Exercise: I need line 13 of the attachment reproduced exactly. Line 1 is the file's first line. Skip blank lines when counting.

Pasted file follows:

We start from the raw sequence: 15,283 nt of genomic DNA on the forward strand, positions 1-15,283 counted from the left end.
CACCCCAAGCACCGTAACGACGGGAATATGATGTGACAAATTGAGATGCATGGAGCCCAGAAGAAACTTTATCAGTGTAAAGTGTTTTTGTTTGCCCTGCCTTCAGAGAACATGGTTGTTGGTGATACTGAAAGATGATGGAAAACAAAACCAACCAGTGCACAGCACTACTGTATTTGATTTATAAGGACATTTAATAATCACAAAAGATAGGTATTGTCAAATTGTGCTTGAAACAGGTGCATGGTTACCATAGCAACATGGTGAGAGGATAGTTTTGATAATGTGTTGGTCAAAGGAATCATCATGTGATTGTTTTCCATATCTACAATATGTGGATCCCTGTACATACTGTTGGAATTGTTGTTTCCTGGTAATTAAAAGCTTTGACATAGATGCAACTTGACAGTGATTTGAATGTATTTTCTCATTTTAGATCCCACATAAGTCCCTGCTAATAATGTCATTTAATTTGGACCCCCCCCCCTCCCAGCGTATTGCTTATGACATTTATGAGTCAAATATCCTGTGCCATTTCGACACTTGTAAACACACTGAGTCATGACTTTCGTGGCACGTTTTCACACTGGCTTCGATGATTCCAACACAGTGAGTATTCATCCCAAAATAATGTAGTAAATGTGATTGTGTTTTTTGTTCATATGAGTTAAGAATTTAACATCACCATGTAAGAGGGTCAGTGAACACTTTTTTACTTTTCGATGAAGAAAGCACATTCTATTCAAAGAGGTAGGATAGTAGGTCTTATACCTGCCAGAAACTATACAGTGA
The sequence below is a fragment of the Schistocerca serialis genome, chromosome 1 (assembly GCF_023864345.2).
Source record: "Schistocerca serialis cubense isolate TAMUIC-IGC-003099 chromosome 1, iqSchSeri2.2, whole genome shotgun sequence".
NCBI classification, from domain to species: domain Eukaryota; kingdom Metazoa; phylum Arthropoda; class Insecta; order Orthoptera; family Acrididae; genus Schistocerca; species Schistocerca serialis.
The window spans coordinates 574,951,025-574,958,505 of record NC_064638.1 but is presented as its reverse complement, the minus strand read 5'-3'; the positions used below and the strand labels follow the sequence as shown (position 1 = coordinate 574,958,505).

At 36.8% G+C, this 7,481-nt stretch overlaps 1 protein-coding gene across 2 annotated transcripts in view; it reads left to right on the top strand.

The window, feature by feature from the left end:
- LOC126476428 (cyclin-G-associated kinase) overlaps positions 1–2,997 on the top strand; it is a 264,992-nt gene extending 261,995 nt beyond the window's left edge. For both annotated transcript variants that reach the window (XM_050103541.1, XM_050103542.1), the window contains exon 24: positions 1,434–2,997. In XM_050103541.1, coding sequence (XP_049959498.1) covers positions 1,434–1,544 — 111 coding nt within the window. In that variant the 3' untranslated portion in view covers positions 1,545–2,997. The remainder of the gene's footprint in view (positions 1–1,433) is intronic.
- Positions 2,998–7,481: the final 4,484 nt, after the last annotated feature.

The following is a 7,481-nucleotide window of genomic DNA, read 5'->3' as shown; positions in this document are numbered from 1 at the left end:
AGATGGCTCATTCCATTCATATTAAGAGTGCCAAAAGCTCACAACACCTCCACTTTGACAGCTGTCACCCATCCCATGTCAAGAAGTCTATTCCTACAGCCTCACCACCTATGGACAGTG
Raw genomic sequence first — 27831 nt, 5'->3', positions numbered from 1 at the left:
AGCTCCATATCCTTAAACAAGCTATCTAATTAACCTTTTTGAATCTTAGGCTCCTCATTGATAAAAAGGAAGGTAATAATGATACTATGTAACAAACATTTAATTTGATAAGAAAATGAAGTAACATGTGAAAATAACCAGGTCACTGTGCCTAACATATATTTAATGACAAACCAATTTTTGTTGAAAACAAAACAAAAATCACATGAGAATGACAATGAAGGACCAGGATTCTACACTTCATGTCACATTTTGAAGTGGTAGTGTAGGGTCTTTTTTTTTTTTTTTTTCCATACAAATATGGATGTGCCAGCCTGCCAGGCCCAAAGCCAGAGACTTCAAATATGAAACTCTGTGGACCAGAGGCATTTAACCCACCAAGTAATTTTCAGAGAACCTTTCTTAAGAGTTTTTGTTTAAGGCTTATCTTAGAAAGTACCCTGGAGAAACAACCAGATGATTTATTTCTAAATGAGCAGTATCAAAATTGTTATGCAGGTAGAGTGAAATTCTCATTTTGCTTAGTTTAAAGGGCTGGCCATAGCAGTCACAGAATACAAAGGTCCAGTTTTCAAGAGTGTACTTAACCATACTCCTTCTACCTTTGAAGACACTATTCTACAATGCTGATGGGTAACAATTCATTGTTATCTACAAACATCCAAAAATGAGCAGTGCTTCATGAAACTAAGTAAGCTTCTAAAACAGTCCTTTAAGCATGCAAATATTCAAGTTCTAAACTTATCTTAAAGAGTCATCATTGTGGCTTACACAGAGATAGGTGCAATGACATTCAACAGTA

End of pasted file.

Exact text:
Raw genomic sequence first — 27831 nt, 5'->3', positions numbered from 1 at the left: